San Manuel Success Story
The giant San Manuel underground mine north of Tucson remained a union mine, but relations between management and labor deteriorated until 1991 when the company hired consultants who brought the two sides together. The workers and management developed trust, and the company engaged employees in mine design and decisions. The new solidarity resulted in an unprecedented ten year contract and astonishing gains in productivity that made headlines in the business world.
Can you find all eight miners in the cave photo?
Pull the bar back and forth to compare.
Bisbee’s Crystal Caves
Imagine the dim, grimy, back-breaking labor of an underground miner in the late 1800s.
Your only light source is a candle, and your eyes have adjusted to the gloom. When the smoke clears from the last dynamite blast, you see an opening in the solid rock ahead of you. You stick your candle into the crevice and peer inside. A vast and wondrous cavern opens in the flickering light—one of Bisbee’s magnificent crystal caves. Crystalline white stalactites hang from above, the walls molded in rich blues and greens of azurite and malachite, it is a sight to inspire fables.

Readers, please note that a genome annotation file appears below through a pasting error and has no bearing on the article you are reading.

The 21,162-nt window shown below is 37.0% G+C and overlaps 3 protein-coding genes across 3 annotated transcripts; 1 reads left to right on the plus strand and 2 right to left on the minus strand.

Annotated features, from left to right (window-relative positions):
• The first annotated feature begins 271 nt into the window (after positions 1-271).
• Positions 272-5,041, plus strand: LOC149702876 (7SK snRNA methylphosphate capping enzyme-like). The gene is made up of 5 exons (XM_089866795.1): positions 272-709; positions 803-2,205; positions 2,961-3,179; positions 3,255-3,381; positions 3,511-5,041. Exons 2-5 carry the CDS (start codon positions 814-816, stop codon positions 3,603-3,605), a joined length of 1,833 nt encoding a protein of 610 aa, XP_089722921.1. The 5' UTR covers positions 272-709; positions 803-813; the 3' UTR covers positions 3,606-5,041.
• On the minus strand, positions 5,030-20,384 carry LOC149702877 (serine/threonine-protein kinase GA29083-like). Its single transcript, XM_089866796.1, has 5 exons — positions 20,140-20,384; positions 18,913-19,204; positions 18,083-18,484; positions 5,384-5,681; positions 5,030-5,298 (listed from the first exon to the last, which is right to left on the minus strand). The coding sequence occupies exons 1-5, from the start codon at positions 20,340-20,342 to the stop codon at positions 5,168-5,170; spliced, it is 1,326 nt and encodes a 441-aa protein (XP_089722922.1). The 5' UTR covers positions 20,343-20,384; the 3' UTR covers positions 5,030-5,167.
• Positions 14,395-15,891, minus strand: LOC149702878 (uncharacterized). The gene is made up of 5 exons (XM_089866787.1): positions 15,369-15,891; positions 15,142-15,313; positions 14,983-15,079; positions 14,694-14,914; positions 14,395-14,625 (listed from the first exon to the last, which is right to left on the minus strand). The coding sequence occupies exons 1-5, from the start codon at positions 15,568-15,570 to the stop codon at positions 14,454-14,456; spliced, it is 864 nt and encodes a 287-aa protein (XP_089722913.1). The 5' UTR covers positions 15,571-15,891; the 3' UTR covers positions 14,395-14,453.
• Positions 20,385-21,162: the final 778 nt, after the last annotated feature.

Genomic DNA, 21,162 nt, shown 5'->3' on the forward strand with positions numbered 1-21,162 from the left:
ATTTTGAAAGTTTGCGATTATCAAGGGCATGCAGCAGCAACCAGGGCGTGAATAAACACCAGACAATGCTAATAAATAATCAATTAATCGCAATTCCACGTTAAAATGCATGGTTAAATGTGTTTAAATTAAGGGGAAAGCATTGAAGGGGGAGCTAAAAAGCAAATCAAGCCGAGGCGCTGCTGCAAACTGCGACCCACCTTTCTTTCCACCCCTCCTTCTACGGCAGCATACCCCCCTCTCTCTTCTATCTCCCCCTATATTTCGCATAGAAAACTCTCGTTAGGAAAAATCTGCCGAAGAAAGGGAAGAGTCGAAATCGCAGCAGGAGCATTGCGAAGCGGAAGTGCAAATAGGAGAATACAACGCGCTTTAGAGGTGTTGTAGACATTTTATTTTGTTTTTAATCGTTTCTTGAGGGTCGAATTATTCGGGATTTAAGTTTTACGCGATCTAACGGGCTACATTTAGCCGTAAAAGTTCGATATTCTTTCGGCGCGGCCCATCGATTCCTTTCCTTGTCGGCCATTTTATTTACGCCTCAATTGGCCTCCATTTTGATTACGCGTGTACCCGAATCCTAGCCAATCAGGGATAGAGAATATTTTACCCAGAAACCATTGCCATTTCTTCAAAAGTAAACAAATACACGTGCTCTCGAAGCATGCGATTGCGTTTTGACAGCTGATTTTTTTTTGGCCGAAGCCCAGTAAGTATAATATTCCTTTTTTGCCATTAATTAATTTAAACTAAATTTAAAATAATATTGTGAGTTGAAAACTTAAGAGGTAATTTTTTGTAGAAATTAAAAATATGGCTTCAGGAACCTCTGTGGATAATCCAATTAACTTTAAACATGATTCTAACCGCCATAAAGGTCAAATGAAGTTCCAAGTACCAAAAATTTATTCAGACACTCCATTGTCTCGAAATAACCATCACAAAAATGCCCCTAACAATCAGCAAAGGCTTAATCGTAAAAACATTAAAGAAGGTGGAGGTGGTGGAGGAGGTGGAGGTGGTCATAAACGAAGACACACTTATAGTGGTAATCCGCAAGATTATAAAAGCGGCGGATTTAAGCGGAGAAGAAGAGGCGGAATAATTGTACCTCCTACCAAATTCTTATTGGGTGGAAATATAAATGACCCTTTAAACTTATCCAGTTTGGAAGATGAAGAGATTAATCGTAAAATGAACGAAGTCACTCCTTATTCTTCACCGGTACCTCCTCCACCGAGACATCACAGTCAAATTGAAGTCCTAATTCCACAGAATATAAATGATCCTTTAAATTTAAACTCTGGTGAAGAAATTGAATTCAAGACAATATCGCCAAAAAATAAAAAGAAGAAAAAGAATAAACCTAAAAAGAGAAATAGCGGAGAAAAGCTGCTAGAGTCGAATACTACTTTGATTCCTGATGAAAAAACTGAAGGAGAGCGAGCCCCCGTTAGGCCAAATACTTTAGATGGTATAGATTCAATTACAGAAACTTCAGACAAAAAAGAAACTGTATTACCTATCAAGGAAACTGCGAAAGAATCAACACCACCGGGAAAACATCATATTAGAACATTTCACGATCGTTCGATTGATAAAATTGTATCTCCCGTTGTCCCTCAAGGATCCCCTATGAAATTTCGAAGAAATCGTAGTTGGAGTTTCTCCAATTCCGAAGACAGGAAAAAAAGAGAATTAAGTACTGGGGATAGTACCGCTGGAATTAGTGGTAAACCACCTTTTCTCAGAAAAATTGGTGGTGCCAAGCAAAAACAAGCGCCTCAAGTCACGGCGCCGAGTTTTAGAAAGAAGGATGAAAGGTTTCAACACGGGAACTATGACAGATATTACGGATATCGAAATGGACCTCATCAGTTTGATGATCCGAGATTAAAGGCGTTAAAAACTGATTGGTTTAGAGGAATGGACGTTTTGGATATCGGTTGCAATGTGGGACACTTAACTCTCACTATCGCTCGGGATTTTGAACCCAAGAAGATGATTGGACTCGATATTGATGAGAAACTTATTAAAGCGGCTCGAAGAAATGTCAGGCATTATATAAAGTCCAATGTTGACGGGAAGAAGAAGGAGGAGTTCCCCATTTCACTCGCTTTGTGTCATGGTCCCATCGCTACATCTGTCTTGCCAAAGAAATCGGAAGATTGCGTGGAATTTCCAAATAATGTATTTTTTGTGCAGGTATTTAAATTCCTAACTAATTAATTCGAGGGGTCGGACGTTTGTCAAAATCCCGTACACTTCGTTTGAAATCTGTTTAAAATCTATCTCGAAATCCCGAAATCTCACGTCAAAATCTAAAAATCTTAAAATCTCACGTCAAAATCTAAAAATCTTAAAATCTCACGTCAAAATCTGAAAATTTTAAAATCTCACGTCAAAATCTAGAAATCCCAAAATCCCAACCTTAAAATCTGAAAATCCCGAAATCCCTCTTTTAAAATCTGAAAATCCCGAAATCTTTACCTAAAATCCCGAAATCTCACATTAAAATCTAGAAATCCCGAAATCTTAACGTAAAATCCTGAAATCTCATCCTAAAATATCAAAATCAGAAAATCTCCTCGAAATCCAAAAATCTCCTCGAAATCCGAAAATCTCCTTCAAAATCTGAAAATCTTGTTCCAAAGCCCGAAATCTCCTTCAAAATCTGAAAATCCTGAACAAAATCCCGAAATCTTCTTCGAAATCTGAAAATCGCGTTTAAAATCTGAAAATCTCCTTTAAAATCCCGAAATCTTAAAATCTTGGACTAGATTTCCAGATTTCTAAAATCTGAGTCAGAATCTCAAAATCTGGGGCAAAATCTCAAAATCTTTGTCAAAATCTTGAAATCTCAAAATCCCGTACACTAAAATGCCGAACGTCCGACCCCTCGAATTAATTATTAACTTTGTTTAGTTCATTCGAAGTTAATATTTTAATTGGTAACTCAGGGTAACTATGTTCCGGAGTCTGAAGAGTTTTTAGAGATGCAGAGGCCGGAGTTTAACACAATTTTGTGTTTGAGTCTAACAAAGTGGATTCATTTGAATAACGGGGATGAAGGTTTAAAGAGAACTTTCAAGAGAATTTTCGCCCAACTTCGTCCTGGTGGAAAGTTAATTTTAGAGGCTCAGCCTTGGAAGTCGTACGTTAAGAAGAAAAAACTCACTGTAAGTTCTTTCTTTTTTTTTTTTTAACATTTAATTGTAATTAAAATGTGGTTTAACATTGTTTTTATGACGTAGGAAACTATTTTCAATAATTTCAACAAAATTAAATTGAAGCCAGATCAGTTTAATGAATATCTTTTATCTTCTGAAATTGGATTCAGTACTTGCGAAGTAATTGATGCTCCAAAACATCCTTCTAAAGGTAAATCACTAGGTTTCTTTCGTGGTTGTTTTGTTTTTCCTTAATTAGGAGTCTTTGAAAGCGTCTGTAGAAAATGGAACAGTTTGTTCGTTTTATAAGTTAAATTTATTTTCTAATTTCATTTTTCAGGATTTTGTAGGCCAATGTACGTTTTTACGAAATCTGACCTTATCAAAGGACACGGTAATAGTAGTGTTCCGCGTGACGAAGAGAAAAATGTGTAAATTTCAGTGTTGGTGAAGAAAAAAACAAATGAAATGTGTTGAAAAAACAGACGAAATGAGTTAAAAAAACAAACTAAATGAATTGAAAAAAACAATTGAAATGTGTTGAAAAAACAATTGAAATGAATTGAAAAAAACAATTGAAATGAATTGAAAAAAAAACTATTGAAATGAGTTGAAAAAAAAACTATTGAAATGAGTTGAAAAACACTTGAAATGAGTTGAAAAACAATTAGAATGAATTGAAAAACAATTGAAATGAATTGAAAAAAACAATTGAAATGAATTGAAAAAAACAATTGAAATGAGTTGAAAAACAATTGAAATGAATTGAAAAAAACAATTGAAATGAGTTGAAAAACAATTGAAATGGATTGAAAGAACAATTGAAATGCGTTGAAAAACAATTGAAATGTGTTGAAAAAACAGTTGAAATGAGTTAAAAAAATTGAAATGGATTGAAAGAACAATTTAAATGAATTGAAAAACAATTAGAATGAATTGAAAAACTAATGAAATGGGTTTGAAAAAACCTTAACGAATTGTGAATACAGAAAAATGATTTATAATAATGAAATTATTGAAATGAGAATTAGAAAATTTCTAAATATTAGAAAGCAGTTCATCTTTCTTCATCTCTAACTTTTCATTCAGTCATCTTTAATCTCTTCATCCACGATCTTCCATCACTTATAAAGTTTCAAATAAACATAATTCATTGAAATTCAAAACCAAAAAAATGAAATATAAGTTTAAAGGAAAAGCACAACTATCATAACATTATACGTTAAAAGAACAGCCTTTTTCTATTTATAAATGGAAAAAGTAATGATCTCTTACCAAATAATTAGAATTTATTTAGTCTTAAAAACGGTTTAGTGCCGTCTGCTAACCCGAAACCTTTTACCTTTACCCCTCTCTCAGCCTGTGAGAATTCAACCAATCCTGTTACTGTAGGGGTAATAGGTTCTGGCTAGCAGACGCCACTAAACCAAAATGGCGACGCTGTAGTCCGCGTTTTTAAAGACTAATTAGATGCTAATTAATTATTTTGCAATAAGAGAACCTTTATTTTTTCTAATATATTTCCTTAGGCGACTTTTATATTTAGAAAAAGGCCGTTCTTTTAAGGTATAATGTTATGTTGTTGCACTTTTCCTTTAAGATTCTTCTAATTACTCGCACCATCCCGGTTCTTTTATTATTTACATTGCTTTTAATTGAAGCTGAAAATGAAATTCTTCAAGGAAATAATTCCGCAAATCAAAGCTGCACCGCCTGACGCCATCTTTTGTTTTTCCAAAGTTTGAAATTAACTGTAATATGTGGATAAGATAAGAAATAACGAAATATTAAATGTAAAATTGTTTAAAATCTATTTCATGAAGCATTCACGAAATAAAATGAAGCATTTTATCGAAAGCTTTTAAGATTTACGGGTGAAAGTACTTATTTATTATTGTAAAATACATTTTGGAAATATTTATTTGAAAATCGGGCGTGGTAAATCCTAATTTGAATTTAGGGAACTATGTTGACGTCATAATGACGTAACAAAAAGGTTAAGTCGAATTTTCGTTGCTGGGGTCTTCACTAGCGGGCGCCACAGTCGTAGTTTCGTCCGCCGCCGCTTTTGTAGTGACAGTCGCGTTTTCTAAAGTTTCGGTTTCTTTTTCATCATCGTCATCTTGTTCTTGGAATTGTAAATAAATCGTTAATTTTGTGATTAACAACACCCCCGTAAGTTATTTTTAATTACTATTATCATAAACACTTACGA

Alas, most of the caves were destroyed as the miners removed the rich copper ore around them, and the caves that survived are no longer accessible, but some of the gorgeous mineral specimens from the caves still inspire awe.
Tucson Gem and Mineral Society
Arizona has been blessed with an abundance of copper, and its amazing mineral specimens rank among the best anywhere. Yet Arizona’s minerals and the passions they inspire would not have captivated millions and nurtured the greatest gathering of gem and mineral collectors in the world if not for the Tucson Gem and Mineral Society, a non-profit, wholly volunteer organization. When the Society began in 1946 as a local association of rockhounds, collectors, and mineral professionals, the members just wanted to share their excitement, their specimens, and their stories. They had no notion of how they would inspire and unite an international audience of mineral collectors. The first “Tucson Gem and Mineral Show,” organized by the Society in 1955, was a humble affair hosted at an elementary school—and it was a hit from the very beginning.
Over the years the show grew to become the first and largest international showcase for gems, rocks, and minerals in the world, a gathering where the best gems and minerals come together with the knowledge and passion of top collectors and dealers from around the globe. The contribution of the Tucson Gem and Mineral Society to the study, appreciation, and popularity of minerals is profound, and it all started in Tucson, Arizona.